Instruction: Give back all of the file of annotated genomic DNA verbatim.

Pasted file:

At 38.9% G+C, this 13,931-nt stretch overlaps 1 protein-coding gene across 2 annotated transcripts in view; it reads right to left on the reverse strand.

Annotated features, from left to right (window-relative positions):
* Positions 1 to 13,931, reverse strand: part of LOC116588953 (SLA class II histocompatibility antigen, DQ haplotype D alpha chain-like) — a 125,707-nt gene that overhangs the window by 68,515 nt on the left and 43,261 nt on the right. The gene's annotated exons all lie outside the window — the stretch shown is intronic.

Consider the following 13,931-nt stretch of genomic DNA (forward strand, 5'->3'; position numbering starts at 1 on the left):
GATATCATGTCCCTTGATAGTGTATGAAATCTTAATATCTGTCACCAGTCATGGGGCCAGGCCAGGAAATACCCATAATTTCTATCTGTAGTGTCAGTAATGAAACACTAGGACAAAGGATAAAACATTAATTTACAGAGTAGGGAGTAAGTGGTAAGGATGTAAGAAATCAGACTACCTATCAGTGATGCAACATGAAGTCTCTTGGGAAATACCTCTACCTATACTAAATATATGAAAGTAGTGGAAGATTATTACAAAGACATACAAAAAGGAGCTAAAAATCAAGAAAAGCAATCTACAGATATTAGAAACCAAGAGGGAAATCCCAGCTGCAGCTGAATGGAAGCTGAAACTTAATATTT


At 38.9% G+C, this 13,931-nt stretch overlaps 1 protein-coding gene across 2 annotated transcripts in view; it reads right to left on the reverse strand.

Annotated features, from left to right (window-relative positions):
* Positions 1 to 13,931, reverse strand: part of LOC116588953 (SLA class II histocompatibility antigen, DQ haplotype D alpha chain-like) — a 125,707-nt gene that overhangs the window by 68,515 nt on the left and 43,261 nt on the right. The gene's annotated exons all lie outside the window — the stretch shown is intronic.

Consider the following 13,931-nt stretch of genomic DNA (forward strand, 5'->3'; position numbering starts at 1 on the left):
GATATCATGTCCCTTGATAGTGTATGAAATCTTAATATCTGTCACCAGTCATGGGGCCAGGCCAGGAAATACCCATAATTTCTATCTGTAGTGTCAGTAATGAAACACTAGGACAAAGGATAAAACATTAATTTACAGAGTAGGGAGTAAGTGGTAAGGATGTAAGAAATCAGACTACCTATCAGTGATGCAACATGAAGTCTCTTGGGAAATACCTCTACCTATACTAAATATATGAAAGTAGTGGAAGATTATTACAAAGACATACAAAAAGGAGCTAAAAATCAAGAAAAGCAATCTACAGATATTAGAAACCAAGAGGGAAATCCCAGCTGCAGCTGAATGGAAGCTGAAACTTAATATTT